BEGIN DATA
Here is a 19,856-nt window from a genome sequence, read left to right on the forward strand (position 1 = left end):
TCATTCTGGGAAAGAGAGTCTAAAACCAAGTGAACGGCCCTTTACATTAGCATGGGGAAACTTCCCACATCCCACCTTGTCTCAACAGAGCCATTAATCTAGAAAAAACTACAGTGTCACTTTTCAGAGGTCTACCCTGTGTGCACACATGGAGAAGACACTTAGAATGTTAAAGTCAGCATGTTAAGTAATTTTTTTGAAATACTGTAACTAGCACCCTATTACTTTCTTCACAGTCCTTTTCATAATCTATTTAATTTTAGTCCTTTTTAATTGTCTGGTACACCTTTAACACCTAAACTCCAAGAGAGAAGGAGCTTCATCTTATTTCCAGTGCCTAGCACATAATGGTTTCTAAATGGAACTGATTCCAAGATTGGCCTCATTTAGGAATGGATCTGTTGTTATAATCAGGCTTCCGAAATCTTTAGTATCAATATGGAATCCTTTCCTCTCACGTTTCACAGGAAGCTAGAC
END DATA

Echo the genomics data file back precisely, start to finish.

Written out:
Here is a 19,856-nt window from a genome sequence, read left to right on the forward strand (position 1 = left end):
TCATTCTGGGAAAGAGAGTCTAAAACCAAGTGAACGGCCCTTTACATTAGCATGGGGAAACTTCCCACATCCCACCTTGTCTCAACAGAGCCATTAATCTAGAAAAAACTACAGTGTCACTTTTCAGAGGTCTACCCTGTGTGCACACATGGAGAAGACACTTAGAATGTTAAAGTCAGCATGTTAAGTAATTTTTTTGAAATACTGTAACTAGCACCCTATTACTTTCTTCACAGTCCTTTTCATAATCTATTTAATTTTAGTCCTTTTTAATTGTCTGGTACACCTTTAACACCTAAACTCCAAGAGAGAAGGAGCTTCATCTTATTTCCAGTGCCTAGCACATAATGGTTTCTAAATGGAACTGATTCCAAGATTGGCCTCATTTAGGAATGGATCTGTTGTTATAATCAGGCTTCCGAAATCTTTAGTATCAATATGGAATCCTTTCCTCTCACGTTTCACAGGAAGCTAGAC